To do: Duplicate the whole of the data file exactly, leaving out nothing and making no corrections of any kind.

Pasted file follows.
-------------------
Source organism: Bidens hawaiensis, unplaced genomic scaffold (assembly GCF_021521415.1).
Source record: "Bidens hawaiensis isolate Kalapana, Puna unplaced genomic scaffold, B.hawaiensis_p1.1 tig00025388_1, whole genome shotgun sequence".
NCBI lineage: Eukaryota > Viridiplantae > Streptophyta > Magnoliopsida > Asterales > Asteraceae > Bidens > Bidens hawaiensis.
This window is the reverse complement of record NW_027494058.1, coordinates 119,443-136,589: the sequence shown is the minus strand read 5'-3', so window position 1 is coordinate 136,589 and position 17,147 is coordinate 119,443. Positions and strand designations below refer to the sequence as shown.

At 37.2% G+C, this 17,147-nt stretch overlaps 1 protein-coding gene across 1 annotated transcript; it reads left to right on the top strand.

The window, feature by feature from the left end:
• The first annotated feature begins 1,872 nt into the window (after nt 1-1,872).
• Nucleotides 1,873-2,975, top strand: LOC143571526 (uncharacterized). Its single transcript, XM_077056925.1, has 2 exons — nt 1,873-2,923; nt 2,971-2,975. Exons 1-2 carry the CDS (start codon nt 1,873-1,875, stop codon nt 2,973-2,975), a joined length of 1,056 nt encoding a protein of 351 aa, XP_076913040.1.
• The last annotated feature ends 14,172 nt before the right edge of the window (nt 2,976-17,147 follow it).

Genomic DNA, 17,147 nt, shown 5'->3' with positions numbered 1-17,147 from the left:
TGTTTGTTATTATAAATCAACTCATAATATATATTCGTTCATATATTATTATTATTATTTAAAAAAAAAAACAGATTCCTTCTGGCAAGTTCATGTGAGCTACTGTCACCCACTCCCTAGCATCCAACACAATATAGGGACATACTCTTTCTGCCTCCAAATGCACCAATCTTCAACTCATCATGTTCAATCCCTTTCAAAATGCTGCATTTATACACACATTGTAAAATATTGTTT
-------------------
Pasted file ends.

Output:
Source organism: Bidens hawaiensis, unplaced genomic scaffold (assembly GCF_021521415.1).
Source record: "Bidens hawaiensis isolate Kalapana, Puna unplaced genomic scaffold, B.hawaiensis_p1.1 tig00025388_1, whole genome shotgun sequence".
NCBI lineage: Eukaryota > Viridiplantae > Streptophyta > Magnoliopsida > Asterales > Asteraceae > Bidens > Bidens hawaiensis.
This window is the reverse complement of record NW_027494058.1, coordinates 119,443-136,589: the sequence shown is the minus strand read 5'-3', so window position 1 is coordinate 136,589 and position 17,147 is coordinate 119,443. Positions and strand designations below refer to the sequence as shown.

At 37.2% G+C, this 17,147-nt stretch overlaps 1 protein-coding gene across 1 annotated transcript; it reads left to right on the top strand.

The window, feature by feature from the left end:
• The first annotated feature begins 1,872 nt into the window (after nt 1-1,872).
• Nucleotides 1,873-2,975, top strand: LOC143571526 (uncharacterized). Its single transcript, XM_077056925.1, has 2 exons — nt 1,873-2,923; nt 2,971-2,975. Exons 1-2 carry the CDS (start codon nt 1,873-1,875, stop codon nt 2,973-2,975), a joined length of 1,056 nt encoding a protein of 351 aa, XP_076913040.1.
• The last annotated feature ends 14,172 nt before the right edge of the window (nt 2,976-17,147 follow it).

Genomic DNA, 17,147 nt, shown 5'->3' with positions numbered 1-17,147 from the left:
TGTTTGTTATTATAAATCAACTCATAATATATATTCGTTCATATATTATTATTATTATTTAAAAAAAAAAACAGATTCCTTCTGGCAAGTTCATGTGAGCTACTGTCACCCACTCCCTAGCATCCAACACAATATAGGGACATACTCTTTCTGCCTCCAAATGCACCAATCTTCAACTCATCATGTTCAATCCCTTTCAAAATGCTGCATTTATACACACATTGTAAAATATTGTTT